There are two things swirling around in my head right now, and they seem connected somehow. One is a truly delightful night that I had on Wednesday with employees and friends of K&L. Hosted by Caroline Debbane’, we gathered by a rooftop pool (which sounds so LA) overlooking the city as the sun was setting. We opened bottle after bottle—me getting to know the wines and the people—then ate an absolutely perfect meal. I want to write about this dinner because of the wonderful wines and the wonderful food. But mostly because this is why people fall in love with wine. It opens you up. It brings open people to you.
We started with Champagne by some of our direct-import producers who are making under-the-radar, exquisite bubbles. We tasted Launois—elegant and aromatic, distinctive in style from the next wine, Franck Bonneville’s NV Blanc de Blancs, which was mineral-driven and racy as hell. Great counterpoints to one another, and to the tapenade, grilled bread, and roasted stuffed peppers. Greg St. Clair poured us the Marisa Cuomo "Furore Bianco Fiorduva" from the Amalfi Coast, and I tried to practice my rusty Italian.
Keith grilled the meats, which had all been thoughtfully sourced from McCall’s Meat and Fish and prepared by Caroline, served alongside a chicory salad and fingerling potatoes. Once our meal was out, we opened a panoply of reds, and they all were drinking so well that night. The 2015 Montfaucon Chateauneuf-de-Pape was spot on with the pork loin from Snake River Farm—bright, red fruited with deep inflections of spice, beautifully balanced. Santamaria Patrimonio is a red from Corisca, a medium-bodied, lively, wine based on Niellicciu, Corsica’s version (maybe clone?) of Sangiovese. It was awesome alongside the various sausages from Cook’s Farm. We opened a Bourgogne rouge from Charles Audoin—sexy, sumptuous, deep with hints of baking spice—and a Morgon from Lucien Lardy, which was crunchy, bright, berried. Both excellent with the cumin-orange-marinated chicken. Lastly I tried the Frontón de Oro from the Canary Islands, and it was a festival of black pepper and red cherries. For dessert, Caroline made a mixed berry-almond tart and a lemon tart (one of my favorite things on the planet). We drank nearly 50-year-old Port from Fonseca’s Finest (1970), because of course! It was a night of revelry. All of this with a beautiful view of a sparkling city and old half-lit neon signs from the last century. We listened to Jazz, and Keith did an impressive lip trumpeting. We talked about our next outing.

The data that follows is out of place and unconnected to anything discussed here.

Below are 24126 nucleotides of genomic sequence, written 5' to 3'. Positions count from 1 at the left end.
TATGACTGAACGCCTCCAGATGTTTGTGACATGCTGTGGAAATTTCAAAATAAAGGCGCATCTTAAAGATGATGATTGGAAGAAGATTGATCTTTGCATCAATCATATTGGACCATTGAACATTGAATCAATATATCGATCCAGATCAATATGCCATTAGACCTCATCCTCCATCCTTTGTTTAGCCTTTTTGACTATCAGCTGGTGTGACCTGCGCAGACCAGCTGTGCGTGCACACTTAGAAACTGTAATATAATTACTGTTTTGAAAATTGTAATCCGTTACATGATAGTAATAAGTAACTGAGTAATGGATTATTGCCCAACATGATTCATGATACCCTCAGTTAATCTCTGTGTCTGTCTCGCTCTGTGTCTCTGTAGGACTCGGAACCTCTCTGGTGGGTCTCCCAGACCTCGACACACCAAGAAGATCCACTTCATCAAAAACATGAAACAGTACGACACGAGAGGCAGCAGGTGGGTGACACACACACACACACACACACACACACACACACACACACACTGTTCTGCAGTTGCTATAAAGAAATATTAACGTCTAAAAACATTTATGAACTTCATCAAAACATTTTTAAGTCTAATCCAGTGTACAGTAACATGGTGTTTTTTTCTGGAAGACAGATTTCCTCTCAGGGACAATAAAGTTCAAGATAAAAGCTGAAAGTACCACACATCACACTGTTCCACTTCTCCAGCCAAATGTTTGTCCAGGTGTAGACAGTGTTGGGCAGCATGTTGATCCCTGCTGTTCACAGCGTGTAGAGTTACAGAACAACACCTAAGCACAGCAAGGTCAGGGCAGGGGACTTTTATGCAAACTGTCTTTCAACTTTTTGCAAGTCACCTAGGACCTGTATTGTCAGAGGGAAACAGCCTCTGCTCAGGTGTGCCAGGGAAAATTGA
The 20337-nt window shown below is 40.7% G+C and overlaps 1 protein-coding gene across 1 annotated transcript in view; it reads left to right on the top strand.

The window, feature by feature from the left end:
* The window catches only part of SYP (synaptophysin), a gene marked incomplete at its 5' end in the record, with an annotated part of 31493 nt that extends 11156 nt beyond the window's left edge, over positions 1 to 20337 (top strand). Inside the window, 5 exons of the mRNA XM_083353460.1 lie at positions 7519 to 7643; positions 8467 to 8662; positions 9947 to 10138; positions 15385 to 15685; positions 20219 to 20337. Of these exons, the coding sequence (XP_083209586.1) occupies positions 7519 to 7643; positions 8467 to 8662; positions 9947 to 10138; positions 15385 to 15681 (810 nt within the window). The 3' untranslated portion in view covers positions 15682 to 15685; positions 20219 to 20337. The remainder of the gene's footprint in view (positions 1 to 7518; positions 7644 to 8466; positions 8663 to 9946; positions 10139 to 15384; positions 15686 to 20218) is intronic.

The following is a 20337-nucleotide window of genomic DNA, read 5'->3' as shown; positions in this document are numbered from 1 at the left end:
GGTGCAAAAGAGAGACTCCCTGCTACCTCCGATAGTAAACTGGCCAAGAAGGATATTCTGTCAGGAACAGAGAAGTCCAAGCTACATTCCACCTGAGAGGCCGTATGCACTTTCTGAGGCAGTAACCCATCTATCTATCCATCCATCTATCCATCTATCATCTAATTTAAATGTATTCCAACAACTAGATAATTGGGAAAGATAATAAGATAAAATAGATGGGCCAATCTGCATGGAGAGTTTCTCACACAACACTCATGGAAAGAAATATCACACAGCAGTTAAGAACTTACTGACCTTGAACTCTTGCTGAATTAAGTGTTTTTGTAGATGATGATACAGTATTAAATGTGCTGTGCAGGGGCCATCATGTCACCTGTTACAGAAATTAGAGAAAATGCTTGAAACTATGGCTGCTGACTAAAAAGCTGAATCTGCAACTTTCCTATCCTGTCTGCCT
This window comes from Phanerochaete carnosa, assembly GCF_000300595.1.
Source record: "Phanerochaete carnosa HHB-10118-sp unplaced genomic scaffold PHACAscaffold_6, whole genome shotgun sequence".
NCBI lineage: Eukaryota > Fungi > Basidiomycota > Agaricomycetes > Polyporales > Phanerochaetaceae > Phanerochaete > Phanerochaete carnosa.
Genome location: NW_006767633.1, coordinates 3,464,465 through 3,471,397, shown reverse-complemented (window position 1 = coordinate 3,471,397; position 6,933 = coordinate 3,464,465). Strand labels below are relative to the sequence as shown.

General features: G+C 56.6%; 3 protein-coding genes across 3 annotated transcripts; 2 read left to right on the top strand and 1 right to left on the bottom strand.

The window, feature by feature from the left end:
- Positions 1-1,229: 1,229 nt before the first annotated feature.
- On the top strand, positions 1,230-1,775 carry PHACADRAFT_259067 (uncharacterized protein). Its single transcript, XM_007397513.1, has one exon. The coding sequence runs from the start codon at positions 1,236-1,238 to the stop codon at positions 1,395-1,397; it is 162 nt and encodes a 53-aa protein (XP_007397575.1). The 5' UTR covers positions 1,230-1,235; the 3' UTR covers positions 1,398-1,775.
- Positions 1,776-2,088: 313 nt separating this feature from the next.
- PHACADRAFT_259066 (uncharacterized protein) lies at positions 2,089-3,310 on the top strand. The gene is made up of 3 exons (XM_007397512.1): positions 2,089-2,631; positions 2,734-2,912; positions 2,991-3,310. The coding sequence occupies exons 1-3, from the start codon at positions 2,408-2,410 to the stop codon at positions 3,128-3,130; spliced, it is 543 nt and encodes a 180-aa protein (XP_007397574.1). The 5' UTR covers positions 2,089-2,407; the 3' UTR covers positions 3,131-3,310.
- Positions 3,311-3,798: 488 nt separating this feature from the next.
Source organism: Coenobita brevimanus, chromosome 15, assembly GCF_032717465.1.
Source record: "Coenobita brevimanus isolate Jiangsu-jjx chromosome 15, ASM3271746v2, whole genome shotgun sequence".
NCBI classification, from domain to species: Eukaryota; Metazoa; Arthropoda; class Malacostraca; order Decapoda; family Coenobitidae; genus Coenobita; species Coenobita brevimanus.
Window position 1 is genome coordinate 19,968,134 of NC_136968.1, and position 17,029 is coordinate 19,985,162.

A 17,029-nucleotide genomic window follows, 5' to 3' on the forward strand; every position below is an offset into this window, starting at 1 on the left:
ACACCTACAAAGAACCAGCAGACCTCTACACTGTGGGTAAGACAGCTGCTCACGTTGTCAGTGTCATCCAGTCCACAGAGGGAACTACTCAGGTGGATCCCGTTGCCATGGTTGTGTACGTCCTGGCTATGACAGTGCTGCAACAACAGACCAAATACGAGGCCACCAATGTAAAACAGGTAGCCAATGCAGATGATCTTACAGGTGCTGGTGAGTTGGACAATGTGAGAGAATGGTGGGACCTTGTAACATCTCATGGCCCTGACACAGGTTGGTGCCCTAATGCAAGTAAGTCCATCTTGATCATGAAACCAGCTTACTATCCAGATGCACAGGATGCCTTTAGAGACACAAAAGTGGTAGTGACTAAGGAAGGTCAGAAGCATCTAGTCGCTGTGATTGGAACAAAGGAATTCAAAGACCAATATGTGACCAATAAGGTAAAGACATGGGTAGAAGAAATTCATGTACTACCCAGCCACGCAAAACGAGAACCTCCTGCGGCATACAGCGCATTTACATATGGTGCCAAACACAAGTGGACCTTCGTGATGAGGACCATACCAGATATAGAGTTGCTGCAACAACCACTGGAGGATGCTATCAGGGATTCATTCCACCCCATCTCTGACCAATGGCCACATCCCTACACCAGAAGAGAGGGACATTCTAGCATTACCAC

The night reminded me of why all this matters—food and drink. Wine is a damn fine way to make a human connection. To share in the pleasures of life. A lot of hard work goes into making it, but then it’s uncorked, and you forget about your own hard work among the pleasures in your mouth and the pleasure among people. I admit I am a hedonist, but enjoying a night like this does feel meaningful.
Two days later, Anthony Bourdain. My husband brought me coffee on Friday and news of his passing. I can’t say how much it has affected me. He is one of the people who taught me about voice in food writing. And his irreverent, personal, iconoclastic voice was so strong. He wrote from the inside of whatever subject he was addressing; not as an outsider looking in, but as someone who’d been in the trenches of the kitchen, or who had best friends and knew all the secret, local spots in every far-flung corner of the world. He seemed sardonic and cynical, but he showed the joy in encounters with people and places over a meal—that work that food and drink does of connecting us to other cultures/times/people. He was suspicious about celebrity chefs opening pantheons to fame in Vegas. He was looking for authenticity. He made that search into an adventure. Maybe I loved him because he seemed like a hedonist too.
What we were doing on Wednesday, at Caroline’s beautiful roof deck, felt akin to what Bourdain often did. He sat down and broke bread with people. He found the pleasure in sharing a meal with people and the process of creating a connection. Once these connections are there, that’s something out of nothing—something that now exists in the world, between two people. The world gets a little deeper and more interesting the more you uncover who’s in it.
I won’t analyze why it happened. I just want to say that I’m sorry to lose that voice and his vision. And I’m thankful for the joy of food and drink and travel that he offered to the world. This shocking and sad thing has left me grateful for the happy moments between good people. So, thank you Caroline, Greg, and all the friends who joined together at the table that night. It made me very happy.
- Kate Soto